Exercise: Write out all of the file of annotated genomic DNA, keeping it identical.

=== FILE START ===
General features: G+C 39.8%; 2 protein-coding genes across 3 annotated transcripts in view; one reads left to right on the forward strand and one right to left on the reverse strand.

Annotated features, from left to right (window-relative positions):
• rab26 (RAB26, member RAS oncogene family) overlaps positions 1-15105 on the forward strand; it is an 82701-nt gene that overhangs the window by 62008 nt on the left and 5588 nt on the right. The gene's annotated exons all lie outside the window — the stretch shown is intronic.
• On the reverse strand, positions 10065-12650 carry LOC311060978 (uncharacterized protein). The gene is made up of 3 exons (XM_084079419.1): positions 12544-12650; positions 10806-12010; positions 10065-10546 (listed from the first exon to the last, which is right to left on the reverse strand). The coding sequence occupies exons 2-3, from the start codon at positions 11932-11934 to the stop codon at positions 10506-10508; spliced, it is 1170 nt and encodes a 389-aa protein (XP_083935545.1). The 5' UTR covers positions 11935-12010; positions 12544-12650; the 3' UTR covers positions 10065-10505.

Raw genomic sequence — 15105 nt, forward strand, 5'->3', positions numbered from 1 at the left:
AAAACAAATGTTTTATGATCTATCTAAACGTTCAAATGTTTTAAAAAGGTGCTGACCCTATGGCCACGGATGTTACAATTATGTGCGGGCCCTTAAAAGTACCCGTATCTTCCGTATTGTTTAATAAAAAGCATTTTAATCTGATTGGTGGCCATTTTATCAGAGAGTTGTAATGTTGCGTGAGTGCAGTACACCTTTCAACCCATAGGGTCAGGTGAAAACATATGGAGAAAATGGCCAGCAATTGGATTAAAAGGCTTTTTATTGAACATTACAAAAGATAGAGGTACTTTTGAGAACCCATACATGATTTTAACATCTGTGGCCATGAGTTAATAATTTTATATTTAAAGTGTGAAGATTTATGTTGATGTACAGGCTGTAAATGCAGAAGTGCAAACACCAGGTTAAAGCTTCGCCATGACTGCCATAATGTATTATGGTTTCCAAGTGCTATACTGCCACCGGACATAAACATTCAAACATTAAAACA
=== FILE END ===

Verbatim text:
General features: G+C 39.8%; 2 protein-coding genes across 3 annotated transcripts in view; one reads left to right on the forward strand and one right to left on the reverse strand.

Annotated features, from left to right (window-relative positions):
• rab26 (RAB26, member RAS oncogene family) overlaps positions 1-15105 on the forward strand; it is an 82701-nt gene that overhangs the window by 62008 nt on the left and 5588 nt on the right. The gene's annotated exons all lie outside the window — the stretch shown is intronic.
• On the reverse strand, positions 10065-12650 carry LOC311060978 (uncharacterized protein). The gene is made up of 3 exons (XM_084079419.1): positions 12544-12650; positions 10806-12010; positions 10065-10546 (listed from the first exon to the last, which is right to left on the reverse strand). The coding sequence occupies exons 2-3, from the start codon at positions 11932-11934 to the stop codon at positions 10506-10508; spliced, it is 1170 nt and encodes a 389-aa protein (XP_083935545.1). The 5' UTR covers positions 11935-12010; positions 12544-12650; the 3' UTR covers positions 10065-10505.

Raw genomic sequence — 15105 nt, forward strand, 5'->3', positions numbered from 1 at the left:
AAAACAAATGTTTTATGATCTATCTAAACGTTCAAATGTTTTAAAAAGGTGCTGACCCTATGGCCACGGATGTTACAATTATGTGCGGGCCCTTAAAAGTACCCGTATCTTCCGTATTGTTTAATAAAAAGCATTTTAATCTGATTGGTGGCCATTTTATCAGAGAGTTGTAATGTTGCGTGAGTGCAGTACACCTTTCAACCCATAGGGTCAGGTGAAAACATATGGAGAAAATGGCCAGCAATTGGATTAAAAGGCTTTTTATTGAACATTACAAAAGATAGAGGTACTTTTGAGAACCCATACATGATTTTAACATCTGTGGCCATGAGTTAATAATTTTATATTTAAAGTGTGAAGATTTATGTTGATGTACAGGCTGTAAATGCAGAAGTGCAAACACCAGGTTAAAGCTTCGCCATGACTGCCATAATGTATTATGGTTTCCAAGTGCTATACTGCCACCGGACATAAACATTCAAACATTAAAACA